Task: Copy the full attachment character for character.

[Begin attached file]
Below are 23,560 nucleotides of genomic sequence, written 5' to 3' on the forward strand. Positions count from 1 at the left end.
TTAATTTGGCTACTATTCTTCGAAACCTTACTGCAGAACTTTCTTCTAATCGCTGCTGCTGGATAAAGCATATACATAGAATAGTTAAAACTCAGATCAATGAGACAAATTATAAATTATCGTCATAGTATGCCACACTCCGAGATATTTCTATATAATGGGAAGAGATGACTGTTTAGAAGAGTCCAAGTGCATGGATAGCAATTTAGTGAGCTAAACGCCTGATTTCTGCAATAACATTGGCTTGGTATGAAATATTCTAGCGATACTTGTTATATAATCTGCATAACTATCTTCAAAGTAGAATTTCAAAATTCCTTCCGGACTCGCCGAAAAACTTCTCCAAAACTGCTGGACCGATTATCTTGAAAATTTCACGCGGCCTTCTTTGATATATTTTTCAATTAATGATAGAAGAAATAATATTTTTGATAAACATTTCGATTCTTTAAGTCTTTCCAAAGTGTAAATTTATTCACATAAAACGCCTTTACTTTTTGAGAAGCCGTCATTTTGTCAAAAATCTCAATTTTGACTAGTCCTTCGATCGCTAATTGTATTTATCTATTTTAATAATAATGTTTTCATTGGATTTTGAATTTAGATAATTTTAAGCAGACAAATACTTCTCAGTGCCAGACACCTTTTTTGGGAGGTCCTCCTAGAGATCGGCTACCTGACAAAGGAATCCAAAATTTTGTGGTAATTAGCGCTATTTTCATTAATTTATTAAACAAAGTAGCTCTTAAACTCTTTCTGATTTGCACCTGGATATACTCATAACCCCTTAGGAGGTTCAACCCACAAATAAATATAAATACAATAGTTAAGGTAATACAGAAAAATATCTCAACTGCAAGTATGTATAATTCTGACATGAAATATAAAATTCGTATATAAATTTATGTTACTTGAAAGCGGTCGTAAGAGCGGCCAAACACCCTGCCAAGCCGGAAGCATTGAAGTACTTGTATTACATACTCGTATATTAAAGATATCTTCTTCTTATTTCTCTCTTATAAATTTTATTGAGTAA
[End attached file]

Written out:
Below are 23,560 nucleotides of genomic sequence, written 5' to 3' on the forward strand. Positions count from 1 at the left end.
TTAATTTGGCTACTATTCTTCGAAACCTTACTGCAGAACTTTCTTCTAATCGCTGCTGCTGGATAAAGCATATACATAGAATAGTTAAAACTCAGATCAATGAGACAAATTATAAATTATCGTCATAGTATGCCACACTCCGAGATATTTCTATATAATGGGAAGAGATGACTGTTTAGAAGAGTCCAAGTGCATGGATAGCAATTTAGTGAGCTAAACGCCTGATTTCTGCAATAACATTGGCTTGGTATGAAATATTCTAGCGATACTTGTTATATAATCTGCATAACTATCTTCAAAGTAGAATTTCAAAATTCCTTCCGGACTCGCCGAAAAACTTCTCCAAAACTGCTGGACCGATTATCTTGAAAATTTCACGCGGCCTTCTTTGATATATTTTTCAATTAATGATAGAAGAAATAATATTTTTGATAAACATTTCGATTCTTTAAGTCTTTCCAAAGTGTAAATTTATTCACATAAAACGCCTTTACTTTTTGAGAAGCCGTCATTTTGTCAAAAATCTCAATTTTGACTAGTCCTTCGATCGCTAATTGTATTTATCTATTTTAATAATAATGTTTTCATTGGATTTTGAATTTAGATAATTTTAAGCAGACAAATACTTCTCAGTGCCAGACACCTTTTTTGGGAGGTCCTCCTAGAGATCGGCTACCTGACAAAGGAATCCAAAATTTTGTGGTAATTAGCGCTATTTTCATTAATTTATTAAACAAAGTAGCTCTTAAACTCTTTCTGATTTGCACCTGGATATACTCATAACCCCTTAGGAGGTTCAACCCACAAATAAATATAAATACAATAGTTAAGGTAATACAGAAAAATATCTCAACTGCAAGTATGTATAATTCTGACATGAAATATAAAATTCGTATATAAATTTATGTTACTTGAAAGCGGTCGTAAGAGCGGCCAAACACCCTGCCAAGCCGGAAGCATTGAAGTACTTGTATTACATACTCGTATATTAAAGATATCTTCTTCTTATTTCTCTCTTATAAATTTTATTGAGTAA